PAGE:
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I quit my first stage this last Saturday. I'd been having a recurring pistol problem that made the pistol unshootable. I'd pull the trigger and NOTHING would happen. I got three shots off in the stage when it occurred again. There just wasn't a way to finish or I would have.

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I've only shot about 4 matches so far. I quit on a 200yd steel stage. You had to hit 5 targets 15 total times. 5 prone, 5 from a blue barrel and 5 from behind a table. I thought I would never hit them at all. So I took one 30rd mag up to the stage and said to myself... self you got thirty bullets have fun :D Turns out I didn't do to bad, I hit 13 of 15 target. I wish I would of took another mag. I think I could of hit the last two in under 20sec. Thats what I got in pentalies for not engaging.

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I've stopped on a stage and didn't finish the match one time. I'd bought a 9mm major Open gun along with some 300 rounds of loaded ammo the seller said he'd run for over a year. A half dozen shots into the first stage I had a case head seperation that spit lube and assorted small bits on my face and chest. Nearly did damage to my underwear. I stopped, cleared and holstered the gun and studied the damaged case for a few minutes. I decided I didn't like the chances of it happening again so I bagged it and watched the rest of the match. The load was supposed to be 7.0 N350 w/ a 124 Zero HP. I took the rest apart and found several powder charges north of 7.2 grains. The gun came from the midwest and I'm in South Florida. An over charge of powder and 90* heat apparantly added together. I don't shoot anybody's loads but my own and I don't share mine. Now you know why. :surprise:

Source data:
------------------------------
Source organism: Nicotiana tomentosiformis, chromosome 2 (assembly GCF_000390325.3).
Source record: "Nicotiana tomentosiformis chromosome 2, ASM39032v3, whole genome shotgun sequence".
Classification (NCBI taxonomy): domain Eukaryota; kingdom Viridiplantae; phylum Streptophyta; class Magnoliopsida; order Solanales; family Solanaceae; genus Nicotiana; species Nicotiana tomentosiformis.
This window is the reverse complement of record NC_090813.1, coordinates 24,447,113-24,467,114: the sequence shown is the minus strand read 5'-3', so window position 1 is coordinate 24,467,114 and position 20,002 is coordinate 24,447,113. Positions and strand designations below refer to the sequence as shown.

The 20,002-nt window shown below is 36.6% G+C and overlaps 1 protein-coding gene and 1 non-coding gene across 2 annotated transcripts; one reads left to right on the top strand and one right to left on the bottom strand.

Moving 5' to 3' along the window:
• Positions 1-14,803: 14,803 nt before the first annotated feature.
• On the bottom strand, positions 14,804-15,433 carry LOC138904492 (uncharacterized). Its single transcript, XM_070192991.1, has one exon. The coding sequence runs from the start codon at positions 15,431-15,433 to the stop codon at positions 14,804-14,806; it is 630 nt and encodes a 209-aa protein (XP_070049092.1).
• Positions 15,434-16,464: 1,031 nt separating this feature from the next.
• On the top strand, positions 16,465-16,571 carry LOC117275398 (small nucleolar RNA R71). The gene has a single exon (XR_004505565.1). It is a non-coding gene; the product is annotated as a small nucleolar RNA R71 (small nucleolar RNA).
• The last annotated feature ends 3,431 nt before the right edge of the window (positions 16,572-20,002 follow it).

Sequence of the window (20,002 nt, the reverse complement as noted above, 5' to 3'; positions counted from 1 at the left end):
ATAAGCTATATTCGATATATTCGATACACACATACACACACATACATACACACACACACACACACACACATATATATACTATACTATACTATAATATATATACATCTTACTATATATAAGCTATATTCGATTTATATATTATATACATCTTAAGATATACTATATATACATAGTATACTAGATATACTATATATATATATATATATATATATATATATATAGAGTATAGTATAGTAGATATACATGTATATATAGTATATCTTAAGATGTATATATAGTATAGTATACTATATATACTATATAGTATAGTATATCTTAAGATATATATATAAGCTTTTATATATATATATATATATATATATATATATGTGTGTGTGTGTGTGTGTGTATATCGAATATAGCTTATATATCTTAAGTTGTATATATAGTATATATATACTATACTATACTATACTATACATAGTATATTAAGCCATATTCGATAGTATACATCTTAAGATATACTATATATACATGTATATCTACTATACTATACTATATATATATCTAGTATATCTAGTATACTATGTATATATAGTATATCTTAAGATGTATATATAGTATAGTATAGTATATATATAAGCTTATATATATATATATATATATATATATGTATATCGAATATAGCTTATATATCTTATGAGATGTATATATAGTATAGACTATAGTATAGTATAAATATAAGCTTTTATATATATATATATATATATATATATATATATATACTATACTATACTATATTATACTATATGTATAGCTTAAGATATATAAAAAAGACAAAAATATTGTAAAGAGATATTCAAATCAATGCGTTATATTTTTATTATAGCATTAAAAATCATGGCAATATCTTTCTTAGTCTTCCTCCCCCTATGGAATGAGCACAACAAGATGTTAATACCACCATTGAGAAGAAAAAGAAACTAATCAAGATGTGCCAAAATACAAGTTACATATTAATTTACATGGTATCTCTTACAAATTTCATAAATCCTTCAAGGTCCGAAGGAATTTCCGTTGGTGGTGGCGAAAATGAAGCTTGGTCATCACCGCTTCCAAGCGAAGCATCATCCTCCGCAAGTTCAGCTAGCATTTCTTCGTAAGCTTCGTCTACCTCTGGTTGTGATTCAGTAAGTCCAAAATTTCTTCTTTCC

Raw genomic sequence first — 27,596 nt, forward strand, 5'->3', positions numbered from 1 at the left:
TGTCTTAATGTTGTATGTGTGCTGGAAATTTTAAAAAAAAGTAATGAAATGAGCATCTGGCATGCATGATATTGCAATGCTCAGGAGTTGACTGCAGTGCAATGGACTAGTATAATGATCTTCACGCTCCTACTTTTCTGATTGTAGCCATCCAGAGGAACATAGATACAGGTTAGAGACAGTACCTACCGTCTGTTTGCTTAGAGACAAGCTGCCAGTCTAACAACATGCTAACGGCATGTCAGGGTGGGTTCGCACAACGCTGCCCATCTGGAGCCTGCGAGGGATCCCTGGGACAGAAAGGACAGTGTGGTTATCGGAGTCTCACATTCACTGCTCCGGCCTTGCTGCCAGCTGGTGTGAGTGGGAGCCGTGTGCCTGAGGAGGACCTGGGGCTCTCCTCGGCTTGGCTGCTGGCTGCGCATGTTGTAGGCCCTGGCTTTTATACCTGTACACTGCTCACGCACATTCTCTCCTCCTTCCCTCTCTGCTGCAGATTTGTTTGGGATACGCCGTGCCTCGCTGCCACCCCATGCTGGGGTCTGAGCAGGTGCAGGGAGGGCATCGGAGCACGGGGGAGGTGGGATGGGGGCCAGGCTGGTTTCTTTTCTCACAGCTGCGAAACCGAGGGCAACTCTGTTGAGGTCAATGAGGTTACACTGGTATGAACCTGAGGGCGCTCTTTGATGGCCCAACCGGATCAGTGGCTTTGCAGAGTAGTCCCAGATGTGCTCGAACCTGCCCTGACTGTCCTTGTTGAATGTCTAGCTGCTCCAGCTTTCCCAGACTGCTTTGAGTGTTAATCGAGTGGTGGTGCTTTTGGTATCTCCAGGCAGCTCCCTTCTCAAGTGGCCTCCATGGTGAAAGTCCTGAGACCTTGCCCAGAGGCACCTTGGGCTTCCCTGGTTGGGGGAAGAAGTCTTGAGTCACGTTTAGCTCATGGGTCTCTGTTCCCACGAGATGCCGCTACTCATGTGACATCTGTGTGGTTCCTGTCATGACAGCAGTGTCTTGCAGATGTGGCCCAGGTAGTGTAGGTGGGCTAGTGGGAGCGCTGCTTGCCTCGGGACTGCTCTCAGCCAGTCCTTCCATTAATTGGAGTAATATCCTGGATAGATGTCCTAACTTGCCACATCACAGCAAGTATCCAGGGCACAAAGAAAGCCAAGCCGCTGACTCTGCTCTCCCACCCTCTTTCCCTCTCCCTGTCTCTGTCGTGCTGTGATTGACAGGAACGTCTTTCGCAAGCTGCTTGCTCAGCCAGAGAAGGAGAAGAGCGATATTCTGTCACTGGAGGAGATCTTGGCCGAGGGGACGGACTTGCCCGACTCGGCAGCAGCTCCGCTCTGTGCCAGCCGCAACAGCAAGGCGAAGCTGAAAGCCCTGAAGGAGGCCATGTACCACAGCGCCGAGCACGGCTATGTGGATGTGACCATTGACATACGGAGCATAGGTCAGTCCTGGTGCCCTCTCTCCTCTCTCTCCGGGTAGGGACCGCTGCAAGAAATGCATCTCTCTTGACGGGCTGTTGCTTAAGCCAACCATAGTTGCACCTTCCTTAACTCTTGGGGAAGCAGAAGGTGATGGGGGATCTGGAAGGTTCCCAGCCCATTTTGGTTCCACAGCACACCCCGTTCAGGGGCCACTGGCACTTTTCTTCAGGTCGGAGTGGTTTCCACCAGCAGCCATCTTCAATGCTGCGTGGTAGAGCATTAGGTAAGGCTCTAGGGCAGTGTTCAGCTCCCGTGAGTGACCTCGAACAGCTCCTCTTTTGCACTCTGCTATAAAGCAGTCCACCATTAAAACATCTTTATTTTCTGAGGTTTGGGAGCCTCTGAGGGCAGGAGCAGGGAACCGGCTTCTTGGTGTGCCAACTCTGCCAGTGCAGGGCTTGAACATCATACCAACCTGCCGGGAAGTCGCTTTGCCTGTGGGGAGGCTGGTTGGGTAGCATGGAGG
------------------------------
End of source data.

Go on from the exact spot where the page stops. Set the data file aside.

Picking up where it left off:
____________________________________________________________________________________________

The bitterness of poor quality lingers long after the sweetness of low price is forgotten.” -John Ruskin

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I'm thinking there is a big difference between quitting a stage because your equipment has failed or you believe it is unsafe and quitting a stage because it's not going well for you.

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As long as I have safe equipment and ammo, I will not give up on a stage.

At the 2009 Double Tap Championship, I developed a firing pin problem. It happened in the middle of a stage and I quickly discovered that if the hammer just hit it enough times, the shell would fire.